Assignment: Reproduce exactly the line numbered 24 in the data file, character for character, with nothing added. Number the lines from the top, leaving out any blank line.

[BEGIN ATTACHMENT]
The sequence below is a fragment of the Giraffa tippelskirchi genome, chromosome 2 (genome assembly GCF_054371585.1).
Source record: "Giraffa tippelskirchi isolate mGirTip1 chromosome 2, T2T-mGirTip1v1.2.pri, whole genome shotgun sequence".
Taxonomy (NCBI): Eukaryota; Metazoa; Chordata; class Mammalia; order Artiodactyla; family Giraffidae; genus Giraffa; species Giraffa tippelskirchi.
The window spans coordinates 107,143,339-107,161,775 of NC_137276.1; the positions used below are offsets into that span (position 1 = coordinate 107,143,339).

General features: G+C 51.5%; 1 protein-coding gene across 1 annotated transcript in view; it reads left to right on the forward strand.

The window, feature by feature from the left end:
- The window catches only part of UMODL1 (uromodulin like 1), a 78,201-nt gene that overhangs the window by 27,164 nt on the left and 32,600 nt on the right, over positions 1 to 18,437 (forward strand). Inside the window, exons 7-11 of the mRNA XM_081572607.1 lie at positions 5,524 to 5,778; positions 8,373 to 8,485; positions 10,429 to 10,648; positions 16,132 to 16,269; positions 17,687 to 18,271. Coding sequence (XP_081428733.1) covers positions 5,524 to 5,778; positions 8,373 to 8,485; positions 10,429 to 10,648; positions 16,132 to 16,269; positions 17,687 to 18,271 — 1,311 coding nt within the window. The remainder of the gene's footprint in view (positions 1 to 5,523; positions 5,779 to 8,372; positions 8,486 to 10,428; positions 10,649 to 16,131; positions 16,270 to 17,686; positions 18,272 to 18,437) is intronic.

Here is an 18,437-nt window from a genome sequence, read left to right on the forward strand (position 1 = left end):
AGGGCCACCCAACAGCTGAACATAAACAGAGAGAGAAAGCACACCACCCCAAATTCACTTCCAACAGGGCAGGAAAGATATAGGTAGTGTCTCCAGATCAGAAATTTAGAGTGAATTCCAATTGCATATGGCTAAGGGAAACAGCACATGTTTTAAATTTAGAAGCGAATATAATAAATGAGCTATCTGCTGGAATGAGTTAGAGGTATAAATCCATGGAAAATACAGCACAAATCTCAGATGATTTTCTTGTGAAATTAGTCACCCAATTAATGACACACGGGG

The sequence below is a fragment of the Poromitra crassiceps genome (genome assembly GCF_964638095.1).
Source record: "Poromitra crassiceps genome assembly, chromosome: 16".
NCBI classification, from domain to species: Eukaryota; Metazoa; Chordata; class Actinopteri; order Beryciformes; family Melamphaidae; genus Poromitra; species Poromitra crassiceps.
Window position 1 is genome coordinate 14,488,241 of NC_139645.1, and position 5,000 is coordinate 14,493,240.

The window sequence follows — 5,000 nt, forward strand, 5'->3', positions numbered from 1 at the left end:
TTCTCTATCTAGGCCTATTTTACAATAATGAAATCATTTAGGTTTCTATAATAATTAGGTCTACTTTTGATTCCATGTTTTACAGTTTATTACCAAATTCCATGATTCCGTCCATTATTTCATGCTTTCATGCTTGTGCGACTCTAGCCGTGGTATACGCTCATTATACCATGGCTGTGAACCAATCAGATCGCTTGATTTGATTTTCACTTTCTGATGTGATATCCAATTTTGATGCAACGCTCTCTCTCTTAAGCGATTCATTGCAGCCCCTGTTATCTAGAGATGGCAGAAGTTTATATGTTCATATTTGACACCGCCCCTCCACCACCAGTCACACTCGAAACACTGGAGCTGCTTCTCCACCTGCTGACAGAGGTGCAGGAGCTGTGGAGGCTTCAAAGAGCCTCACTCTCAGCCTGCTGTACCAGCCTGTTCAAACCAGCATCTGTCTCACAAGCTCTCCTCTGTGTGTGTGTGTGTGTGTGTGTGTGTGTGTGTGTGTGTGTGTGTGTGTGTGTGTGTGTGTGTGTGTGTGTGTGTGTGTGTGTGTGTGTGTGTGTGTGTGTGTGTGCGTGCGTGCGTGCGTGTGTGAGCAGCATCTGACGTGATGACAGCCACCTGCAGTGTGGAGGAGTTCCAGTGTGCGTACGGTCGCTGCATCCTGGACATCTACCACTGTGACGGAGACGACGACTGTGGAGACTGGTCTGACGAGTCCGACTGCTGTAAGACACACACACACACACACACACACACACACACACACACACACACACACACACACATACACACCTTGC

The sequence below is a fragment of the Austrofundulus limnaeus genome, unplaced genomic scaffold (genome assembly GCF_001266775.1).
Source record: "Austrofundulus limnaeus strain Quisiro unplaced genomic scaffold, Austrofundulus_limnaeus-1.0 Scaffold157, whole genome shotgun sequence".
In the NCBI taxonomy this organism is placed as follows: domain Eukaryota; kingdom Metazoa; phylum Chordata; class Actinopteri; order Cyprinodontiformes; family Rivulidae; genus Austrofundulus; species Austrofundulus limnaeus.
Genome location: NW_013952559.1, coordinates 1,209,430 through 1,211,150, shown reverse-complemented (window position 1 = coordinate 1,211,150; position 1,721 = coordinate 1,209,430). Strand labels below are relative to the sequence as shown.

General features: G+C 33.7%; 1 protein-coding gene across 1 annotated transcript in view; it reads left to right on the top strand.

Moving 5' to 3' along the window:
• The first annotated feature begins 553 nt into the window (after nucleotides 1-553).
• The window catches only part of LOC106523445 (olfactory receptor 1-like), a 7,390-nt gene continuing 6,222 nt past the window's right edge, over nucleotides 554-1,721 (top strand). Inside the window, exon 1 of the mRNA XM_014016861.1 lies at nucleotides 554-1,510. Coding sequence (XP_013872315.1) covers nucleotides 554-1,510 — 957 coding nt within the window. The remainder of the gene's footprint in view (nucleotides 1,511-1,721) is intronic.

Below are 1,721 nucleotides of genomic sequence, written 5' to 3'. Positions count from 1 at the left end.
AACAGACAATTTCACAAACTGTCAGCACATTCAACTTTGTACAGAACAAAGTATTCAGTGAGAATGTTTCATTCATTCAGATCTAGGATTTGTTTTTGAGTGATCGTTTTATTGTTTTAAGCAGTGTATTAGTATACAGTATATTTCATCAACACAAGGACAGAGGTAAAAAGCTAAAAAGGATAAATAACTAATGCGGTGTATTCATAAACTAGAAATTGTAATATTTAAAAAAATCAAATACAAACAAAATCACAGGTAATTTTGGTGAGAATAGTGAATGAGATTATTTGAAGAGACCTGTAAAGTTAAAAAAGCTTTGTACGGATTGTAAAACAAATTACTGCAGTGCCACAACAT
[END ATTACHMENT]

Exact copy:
Below are 1,721 nucleotides of genomic sequence, written 5' to 3'. Positions count from 1 at the left end.